I was about 20 months sober when I showed up for my first semester at Rutgers in late August of 1997. I was unpacking in my dorm room in House 27 on Livingston when Andrew and his twin brother Chris walked in. Years later, Andrew would laugh when he told me that he remembered the very first thing I said to him: “I see you are also a fan of the white t-shirt.” All three of us were wearing shorts and plain white t-shirts.
“What do you I call you? Andy? Andrew?”
“Andrew,” he said, intimating that Andy was not something he ever wanted to be called.
“Cool. Like Andrew Cunanan.” The month before moving in Andrew Cunanan had concluded his California to Florida spree by killing Versace and then taking his own life. The Cunanan nickname stuck, so much so that over a decade later many people actually thought it was his last name and how unfortunate it was that he shared it with a deranged serial killer.
After we had moved in, I told him that I needed to tell him something. Like most people that are new to college, he was already a little anxious, but I had to let him know. “I’m in recovery from alcoholism. I got sober in December of ’95. I joined the Army and then went to community college and now I’m here. I’m extremely serious about my recovery, but it’s not something you have to worry about. I just need you to know about it, since we are going to be living together.”
He was slightly stunned. “Do you ever want to drink?”
“Do you mind if I drink?”
“I don’t care what you do outside of here. I’d like to avoid having booze in the fridge. But if you want to have someone over and drink, I’ll dip out. I just don’t like to deal with drunken or rude people.”
That night, I went to an AA meeting at the bottom of one of the river dorms. I was sorely disappointed that there were no students there, just some older adults from town, a few homeless people, and one dude who puked on the floor in the middle of the meeting. I talked to people afterwards and a woman offered to take me to another meeting that started in about 15 minutes. I figured I should meet as many people in New Brunswick as possible, so we went outside and she told me to get on her motorcycle. She was a former go-go dancer turned biker chick, and if that excites you, the image in your head is wrong. As she motored down George street, I was slightly terrified and thought, “This is college!”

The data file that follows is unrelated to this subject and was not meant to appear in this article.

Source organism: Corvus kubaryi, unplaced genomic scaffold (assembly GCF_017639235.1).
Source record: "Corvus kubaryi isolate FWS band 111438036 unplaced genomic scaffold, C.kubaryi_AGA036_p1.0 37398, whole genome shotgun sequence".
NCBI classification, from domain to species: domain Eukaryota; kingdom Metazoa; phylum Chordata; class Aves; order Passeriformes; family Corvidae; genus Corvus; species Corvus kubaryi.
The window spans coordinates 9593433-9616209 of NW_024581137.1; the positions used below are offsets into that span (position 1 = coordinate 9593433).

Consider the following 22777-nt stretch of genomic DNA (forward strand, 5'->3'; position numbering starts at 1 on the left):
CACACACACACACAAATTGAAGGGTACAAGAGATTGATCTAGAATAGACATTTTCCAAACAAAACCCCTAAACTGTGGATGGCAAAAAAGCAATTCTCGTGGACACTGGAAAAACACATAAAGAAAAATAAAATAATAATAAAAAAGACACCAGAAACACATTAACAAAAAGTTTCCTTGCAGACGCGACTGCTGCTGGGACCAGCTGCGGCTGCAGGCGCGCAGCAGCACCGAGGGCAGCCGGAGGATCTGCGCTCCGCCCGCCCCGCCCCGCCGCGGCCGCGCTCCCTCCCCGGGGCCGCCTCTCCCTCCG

After the second meeting was over, I walked through New Brunswick back to campus. It was a Friday night, and I passed a number of drunks on my way back to the bus stop near Scott Hall, including: a cross-eyed man stumbling by the train tracks, a very angry Mexican man being restrained by his friends outside of a bar as he cursed at a fairly scary looking bouncer, and a bunch of frat guys making noise and being their general cunty selves.
Over the next few weeks, I met a number of people that I grew very close with and are still in my life today. I went to see Lisa Laitman at Hurtardo. She was a drug counselor who ran the Recovery House. When she learned that I was almost two years sober and living on Livingston, she asked me why I didn’t apply to the recovery house.
“I thought about it, but I really wanted to live in a regular dorm and meet a bunch of earth people. I figured I’d get to know everyone in the recovery house anyway.”
A few times that fall, she contacted me and asked me to take students who had gotten in trouble to their first meeting. One time, I was driving a guy back from Cook to Busch and he asked me how long I was sober.
“Just about two years.”
“And you still go to meetings?”
“How often do you go?”
“Three or four times a week.”
“You are still that sick?” he asked, clearly very confused.
I laughed. “No man, because I’m that well. My life is great. I went through a bunch of shit, most of it my fault. I got sober and joined the Army. I’m no longer in any trouble with the law, I work, I have a good relationship with my parents, lots of friends, tons of activities, and now I’m here. I love Rutgers. I’m really at peace.”
“Huh,” he replied. I never saw him again.